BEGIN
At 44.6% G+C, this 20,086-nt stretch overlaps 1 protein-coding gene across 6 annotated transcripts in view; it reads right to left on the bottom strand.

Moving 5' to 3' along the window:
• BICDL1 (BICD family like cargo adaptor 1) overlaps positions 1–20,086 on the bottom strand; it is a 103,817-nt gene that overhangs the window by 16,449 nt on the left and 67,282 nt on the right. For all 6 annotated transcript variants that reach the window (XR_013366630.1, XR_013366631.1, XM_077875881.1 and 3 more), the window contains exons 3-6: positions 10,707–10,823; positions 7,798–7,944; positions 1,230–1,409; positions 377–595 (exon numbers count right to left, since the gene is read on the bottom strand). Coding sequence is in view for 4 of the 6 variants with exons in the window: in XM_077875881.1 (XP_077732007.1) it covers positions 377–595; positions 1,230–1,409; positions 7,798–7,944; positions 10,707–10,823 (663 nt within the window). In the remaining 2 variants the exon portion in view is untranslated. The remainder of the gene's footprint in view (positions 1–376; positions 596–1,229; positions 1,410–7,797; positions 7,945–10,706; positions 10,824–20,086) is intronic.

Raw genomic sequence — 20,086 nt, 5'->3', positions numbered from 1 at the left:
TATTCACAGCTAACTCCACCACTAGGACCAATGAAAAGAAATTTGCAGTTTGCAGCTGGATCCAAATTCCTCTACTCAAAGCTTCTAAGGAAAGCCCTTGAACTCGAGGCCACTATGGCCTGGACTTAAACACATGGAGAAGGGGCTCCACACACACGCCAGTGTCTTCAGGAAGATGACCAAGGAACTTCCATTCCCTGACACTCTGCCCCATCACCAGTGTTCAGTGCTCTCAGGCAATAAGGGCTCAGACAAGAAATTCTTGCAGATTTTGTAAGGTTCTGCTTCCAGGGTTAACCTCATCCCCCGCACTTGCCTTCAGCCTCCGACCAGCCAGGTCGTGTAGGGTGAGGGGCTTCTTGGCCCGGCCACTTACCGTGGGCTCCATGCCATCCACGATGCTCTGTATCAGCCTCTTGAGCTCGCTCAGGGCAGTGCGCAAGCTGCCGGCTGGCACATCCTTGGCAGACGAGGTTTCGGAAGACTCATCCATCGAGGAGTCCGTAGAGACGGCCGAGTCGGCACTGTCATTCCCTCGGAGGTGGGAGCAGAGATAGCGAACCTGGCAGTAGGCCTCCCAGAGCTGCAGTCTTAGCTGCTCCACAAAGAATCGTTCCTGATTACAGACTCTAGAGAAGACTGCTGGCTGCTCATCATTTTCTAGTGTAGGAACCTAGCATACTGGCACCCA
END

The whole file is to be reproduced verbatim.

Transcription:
At 44.6% G+C, this 20,086-nt stretch overlaps 1 protein-coding gene across 6 annotated transcripts in view; it reads right to left on the bottom strand.

Moving 5' to 3' along the window:
• BICDL1 (BICD family like cargo adaptor 1) overlaps positions 1–20,086 on the bottom strand; it is a 103,817-nt gene that overhangs the window by 16,449 nt on the left and 67,282 nt on the right. For all 6 annotated transcript variants that reach the window (XR_013366630.1, XR_013366631.1, XM_077875881.1 and 3 more), the window contains exons 3-6: positions 10,707–10,823; positions 7,798–7,944; positions 1,230–1,409; positions 377–595 (exon numbers count right to left, since the gene is read on the bottom strand). Coding sequence is in view for 4 of the 6 variants with exons in the window: in XM_077875881.1 (XP_077732007.1) it covers positions 377–595; positions 1,230–1,409; positions 7,798–7,944; positions 10,707–10,823 (663 nt within the window). In the remaining 2 variants the exon portion in view is untranslated. The remainder of the gene's footprint in view (positions 1–376; positions 596–1,229; positions 1,410–7,797; positions 7,945–10,706; positions 10,824–20,086) is intronic.

Raw genomic sequence — 20,086 nt, 5'->3', positions numbered from 1 at the left:
TATTCACAGCTAACTCCACCACTAGGACCAATGAAAAGAAATTTGCAGTTTGCAGCTGGATCCAAATTCCTCTACTCAAAGCTTCTAAGGAAAGCCCTTGAACTCGAGGCCACTATGGCCTGGACTTAAACACATGGAGAAGGGGCTCCACACACACGCCAGTGTCTTCAGGAAGATGACCAAGGAACTTCCATTCCCTGACACTCTGCCCCATCACCAGTGTTCAGTGCTCTCAGGCAATAAGGGCTCAGACAAGAAATTCTTGCAGATTTTGTAAGGTTCTGCTTCCAGGGTTAACCTCATCCCCCGCACTTGCCTTCAGCCTCCGACCAGCCAGGTCGTGTAGGGTGAGGGGCTTCTTGGCCCGGCCACTTACCGTGGGCTCCATGCCATCCACGATGCTCTGTATCAGCCTCTTGAGCTCGCTCAGGGCAGTGCGCAAGCTGCCGGCTGGCACATCCTTGGCAGACGAGGTTTCGGAAGACTCATCCATCGAGGAGTCCGTAGAGACGGCCGAGTCGGCACTGTCATTCCCTCGGAGGTGGGAGCAGAGATAGCGAACCTGGCAGTAGGCCTCCCAGAGCTGCAGTCTTAGCTGCTCCACAAAGAATCGTTCCTGATTACAGACTCTAGAGAAGACTGCTGGCTGCTCATCATTTTCTAGTGTAGGAACCTAGCATACTGGCACCCA